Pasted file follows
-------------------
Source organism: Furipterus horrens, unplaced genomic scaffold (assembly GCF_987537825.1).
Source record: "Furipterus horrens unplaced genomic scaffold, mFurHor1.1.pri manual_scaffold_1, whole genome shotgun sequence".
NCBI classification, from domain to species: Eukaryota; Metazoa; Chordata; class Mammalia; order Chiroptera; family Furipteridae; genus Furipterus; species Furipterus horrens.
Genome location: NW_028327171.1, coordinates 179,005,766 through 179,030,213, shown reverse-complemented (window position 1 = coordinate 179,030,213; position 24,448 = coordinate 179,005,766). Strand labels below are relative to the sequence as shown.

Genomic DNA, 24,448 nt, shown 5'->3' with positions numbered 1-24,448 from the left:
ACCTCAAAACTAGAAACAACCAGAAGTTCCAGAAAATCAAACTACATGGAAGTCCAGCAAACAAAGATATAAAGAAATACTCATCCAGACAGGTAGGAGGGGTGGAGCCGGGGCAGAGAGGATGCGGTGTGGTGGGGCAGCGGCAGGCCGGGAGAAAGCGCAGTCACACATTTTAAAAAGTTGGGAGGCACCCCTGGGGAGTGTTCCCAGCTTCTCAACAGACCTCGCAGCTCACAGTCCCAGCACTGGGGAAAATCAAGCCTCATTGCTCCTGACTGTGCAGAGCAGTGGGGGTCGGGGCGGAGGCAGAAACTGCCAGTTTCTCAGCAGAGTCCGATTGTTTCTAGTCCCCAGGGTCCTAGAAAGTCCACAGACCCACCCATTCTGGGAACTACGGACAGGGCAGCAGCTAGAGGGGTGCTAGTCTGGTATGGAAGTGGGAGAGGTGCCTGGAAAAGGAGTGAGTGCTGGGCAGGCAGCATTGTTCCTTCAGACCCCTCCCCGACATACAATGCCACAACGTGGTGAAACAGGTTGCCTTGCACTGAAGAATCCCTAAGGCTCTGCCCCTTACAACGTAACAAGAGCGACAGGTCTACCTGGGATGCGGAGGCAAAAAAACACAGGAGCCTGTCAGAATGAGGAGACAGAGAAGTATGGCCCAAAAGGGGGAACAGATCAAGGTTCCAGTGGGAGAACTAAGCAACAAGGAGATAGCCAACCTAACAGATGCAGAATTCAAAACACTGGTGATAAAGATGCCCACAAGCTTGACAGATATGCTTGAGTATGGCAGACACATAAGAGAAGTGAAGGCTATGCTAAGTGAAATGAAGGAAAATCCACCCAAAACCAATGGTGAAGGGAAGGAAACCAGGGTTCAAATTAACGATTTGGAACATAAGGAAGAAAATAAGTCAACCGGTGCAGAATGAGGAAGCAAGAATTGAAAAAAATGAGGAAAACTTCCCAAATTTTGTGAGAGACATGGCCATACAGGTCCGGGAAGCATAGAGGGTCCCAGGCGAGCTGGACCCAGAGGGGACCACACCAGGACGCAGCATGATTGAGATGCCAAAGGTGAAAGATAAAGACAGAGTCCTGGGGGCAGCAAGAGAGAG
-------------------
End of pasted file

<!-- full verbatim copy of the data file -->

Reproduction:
Source organism: Furipterus horrens, unplaced genomic scaffold (assembly GCF_987537825.1).
Source record: "Furipterus horrens unplaced genomic scaffold, mFurHor1.1.pri manual_scaffold_1, whole genome shotgun sequence".
NCBI classification, from domain to species: Eukaryota; Metazoa; Chordata; class Mammalia; order Chiroptera; family Furipteridae; genus Furipterus; species Furipterus horrens.
Genome location: NW_028327171.1, coordinates 179,005,766 through 179,030,213, shown reverse-complemented (window position 1 = coordinate 179,030,213; position 24,448 = coordinate 179,005,766). Strand labels below are relative to the sequence as shown.

Genomic DNA, 24,448 nt, shown 5'->3' with positions numbered 1-24,448 from the left:
ACCTCAAAACTAGAAACAACCAGAAGTTCCAGAAAATCAAACTACATGGAAGTCCAGCAAACAAAGATATAAAGAAATACTCATCCAGACAGGTAGGAGGGGTGGAGCCGGGGCAGAGAGGATGCGGTGTGGTGGGGCAGCGGCAGGCCGGGAGAAAGCGCAGTCACACATTTTAAAAAGTTGGGAGGCACCCCTGGGGAGTGTTCCCAGCTTCTCAACAGACCTCGCAGCTCACAGTCCCAGCACTGGGGAAAATCAAGCCTCATTGCTCCTGACTGTGCAGAGCAGTGGGGGTCGGGGCGGAGGCAGAAACTGCCAGTTTCTCAGCAGAGTCCGATTGTTTCTAGTCCCCAGGGTCCTAGAAAGTCCACAGACCCACCCATTCTGGGAACTACGGACAGGGCAGCAGCTAGAGGGGTGCTAGTCTGGTATGGAAGTGGGAGAGGTGCCTGGAAAAGGAGTGAGTGCTGGGCAGGCAGCATTGTTCCTTCAGACCCCTCCCCGACATACAATGCCACAACGTGGTGAAACAGGTTGCCTTGCACTGAAGAATCCCTAAGGCTCTGCCCCTTACAACGTAACAAGAGCGACAGGTCTACCTGGGATGCGGAGGCAAAAAAACACAGGAGCCTGTCAGAATGAGGAGACAGAGAAGTATGGCCCAAAAGGGGGAACAGATCAAGGTTCCAGTGGGAGAACTAAGCAACAAGGAGATAGCCAACCTAACAGATGCAGAATTCAAAACACTGGTGATAAAGATGCCCACAAGCTTGACAGATATGCTTGAGTATGGCAGACACATAAGAGAAGTGAAGGCTATGCTAAGTGAAATGAAGGAAAATCCACCCAAAACCAATGGTGAAGGGAAGGAAACCAGGGTTCAAATTAACGATTTGGAACATAAGGAAGAAAATAAGTCAACCGGTGCAGAATGAGGAAGCAAGAATTGAAAAAAATGAGGAAAACTTCCCAAATTTTGTGAGAGACATGGCCATACAGGTCCGGGAAGCATAGAGGGTCCCAGGCGAGCTGGACCCAGAGGGGACCACACCAGGACGCAGCATGATTGAGATGCCAAAGGTGAAAGATAAAGACAGAGTCCTGGGGGCAGCAAGAGAGAG